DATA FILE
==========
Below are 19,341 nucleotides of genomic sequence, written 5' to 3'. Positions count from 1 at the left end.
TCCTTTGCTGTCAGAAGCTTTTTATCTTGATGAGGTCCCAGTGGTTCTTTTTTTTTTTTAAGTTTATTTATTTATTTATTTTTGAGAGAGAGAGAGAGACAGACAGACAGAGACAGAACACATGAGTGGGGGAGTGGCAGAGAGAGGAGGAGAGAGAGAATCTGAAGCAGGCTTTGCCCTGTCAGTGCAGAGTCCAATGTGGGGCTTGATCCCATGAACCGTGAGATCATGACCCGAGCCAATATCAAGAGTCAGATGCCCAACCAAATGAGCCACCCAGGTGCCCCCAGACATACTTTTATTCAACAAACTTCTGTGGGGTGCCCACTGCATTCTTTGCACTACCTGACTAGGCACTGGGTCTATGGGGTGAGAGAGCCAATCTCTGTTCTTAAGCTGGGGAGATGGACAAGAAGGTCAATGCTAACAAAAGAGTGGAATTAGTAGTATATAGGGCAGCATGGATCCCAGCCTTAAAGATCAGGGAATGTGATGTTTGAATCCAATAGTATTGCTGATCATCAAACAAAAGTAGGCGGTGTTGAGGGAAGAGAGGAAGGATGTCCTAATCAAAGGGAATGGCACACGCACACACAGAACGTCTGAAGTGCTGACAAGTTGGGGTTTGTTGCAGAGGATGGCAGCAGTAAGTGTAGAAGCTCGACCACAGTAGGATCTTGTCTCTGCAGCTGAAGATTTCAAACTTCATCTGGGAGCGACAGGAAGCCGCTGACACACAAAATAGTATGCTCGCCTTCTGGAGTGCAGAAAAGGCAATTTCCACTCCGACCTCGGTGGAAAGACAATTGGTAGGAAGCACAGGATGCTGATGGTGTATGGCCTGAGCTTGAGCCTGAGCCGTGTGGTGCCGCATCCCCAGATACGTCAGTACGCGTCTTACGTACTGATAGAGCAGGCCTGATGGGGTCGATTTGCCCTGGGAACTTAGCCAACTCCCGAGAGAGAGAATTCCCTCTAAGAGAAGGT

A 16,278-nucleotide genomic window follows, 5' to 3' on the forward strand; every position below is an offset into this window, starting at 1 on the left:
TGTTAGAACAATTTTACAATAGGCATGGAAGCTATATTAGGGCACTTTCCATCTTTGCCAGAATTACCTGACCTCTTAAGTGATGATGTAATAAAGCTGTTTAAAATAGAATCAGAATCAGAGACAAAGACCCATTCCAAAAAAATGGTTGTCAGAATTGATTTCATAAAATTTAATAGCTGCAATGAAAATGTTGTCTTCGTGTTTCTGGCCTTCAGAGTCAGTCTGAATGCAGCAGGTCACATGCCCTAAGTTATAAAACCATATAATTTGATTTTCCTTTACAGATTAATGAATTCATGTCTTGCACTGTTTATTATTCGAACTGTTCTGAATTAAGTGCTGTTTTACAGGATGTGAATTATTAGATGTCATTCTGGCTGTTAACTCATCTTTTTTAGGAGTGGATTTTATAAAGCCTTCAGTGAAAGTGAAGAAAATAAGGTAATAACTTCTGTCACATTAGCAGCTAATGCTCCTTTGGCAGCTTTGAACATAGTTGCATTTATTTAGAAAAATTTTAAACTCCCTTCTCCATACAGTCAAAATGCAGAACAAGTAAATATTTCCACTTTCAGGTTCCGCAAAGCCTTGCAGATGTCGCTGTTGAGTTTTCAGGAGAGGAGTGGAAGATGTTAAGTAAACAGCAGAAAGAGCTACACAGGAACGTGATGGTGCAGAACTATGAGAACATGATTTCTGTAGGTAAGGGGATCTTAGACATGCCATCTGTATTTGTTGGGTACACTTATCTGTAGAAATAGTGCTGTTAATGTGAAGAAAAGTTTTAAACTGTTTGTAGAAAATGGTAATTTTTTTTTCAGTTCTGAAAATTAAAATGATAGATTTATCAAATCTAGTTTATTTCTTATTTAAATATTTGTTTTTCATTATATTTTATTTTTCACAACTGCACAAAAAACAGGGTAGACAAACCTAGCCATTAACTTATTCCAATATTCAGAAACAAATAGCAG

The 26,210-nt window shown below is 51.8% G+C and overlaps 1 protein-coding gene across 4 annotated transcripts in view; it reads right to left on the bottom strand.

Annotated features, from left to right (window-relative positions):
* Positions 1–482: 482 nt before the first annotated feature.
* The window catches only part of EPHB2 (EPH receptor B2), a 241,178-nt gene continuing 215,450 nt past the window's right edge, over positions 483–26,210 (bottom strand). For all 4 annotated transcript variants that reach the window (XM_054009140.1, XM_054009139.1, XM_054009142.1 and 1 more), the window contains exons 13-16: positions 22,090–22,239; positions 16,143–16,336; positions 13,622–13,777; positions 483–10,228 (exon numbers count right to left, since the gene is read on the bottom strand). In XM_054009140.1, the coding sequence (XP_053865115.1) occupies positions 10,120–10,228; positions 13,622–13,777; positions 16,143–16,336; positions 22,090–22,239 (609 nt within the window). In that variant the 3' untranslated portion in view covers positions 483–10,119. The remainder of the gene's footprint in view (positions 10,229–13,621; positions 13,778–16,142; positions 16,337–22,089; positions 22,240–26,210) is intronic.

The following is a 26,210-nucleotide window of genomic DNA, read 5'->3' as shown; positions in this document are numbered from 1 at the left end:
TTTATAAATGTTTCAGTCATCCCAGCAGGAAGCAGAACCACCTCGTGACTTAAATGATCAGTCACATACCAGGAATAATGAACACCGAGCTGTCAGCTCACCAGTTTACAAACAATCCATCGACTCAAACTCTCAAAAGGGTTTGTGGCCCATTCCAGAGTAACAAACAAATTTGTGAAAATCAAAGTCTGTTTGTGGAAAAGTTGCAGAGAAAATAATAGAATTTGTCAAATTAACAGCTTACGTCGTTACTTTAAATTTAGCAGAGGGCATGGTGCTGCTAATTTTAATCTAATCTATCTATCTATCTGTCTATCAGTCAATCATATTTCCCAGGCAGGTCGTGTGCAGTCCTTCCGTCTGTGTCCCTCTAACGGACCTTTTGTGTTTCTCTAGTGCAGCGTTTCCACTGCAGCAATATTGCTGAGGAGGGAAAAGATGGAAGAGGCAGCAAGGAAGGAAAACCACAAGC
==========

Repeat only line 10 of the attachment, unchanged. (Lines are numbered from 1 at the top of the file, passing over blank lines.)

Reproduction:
TTTATAAATGTTTCAGTCATCCCAGCAGGAAGCAGAACCACCTCGTGACTTAAATGATCAGTCACATACCAGGAATAATGAACACCGAGCTGTCAGCTCACCAGTTTACAAACAATCCATCGACTCAAACTCTCAAAAGGGTTTGTGGCCCATTCCAGAGTAACAAACAAATTTGTGAAAATCAAAGTCTGTTTGTGGAAAAGTTGCAGAGAAAATAATAGAATTTGTCAAATTAACAGCTTACGTCGTTACTTTAAATTTAGCAGAGGGCATGGTGCTGCTAATTTTAATCTAATCTATCTATCTATCTGTCTATCAGTCAATCATATTTCCCAGGCAGGTCGTGTGCAGTCCTTCCGTCTGTGTCCCTCTAACGGACCTTTTGTGTTTCTCTAGTGCAGCGTTTCCACTGCAGCAATATTGCTGAGGAGGGAAAAGATGGAAGAGGCAGCAAGGAAGGAAAACCACAAGC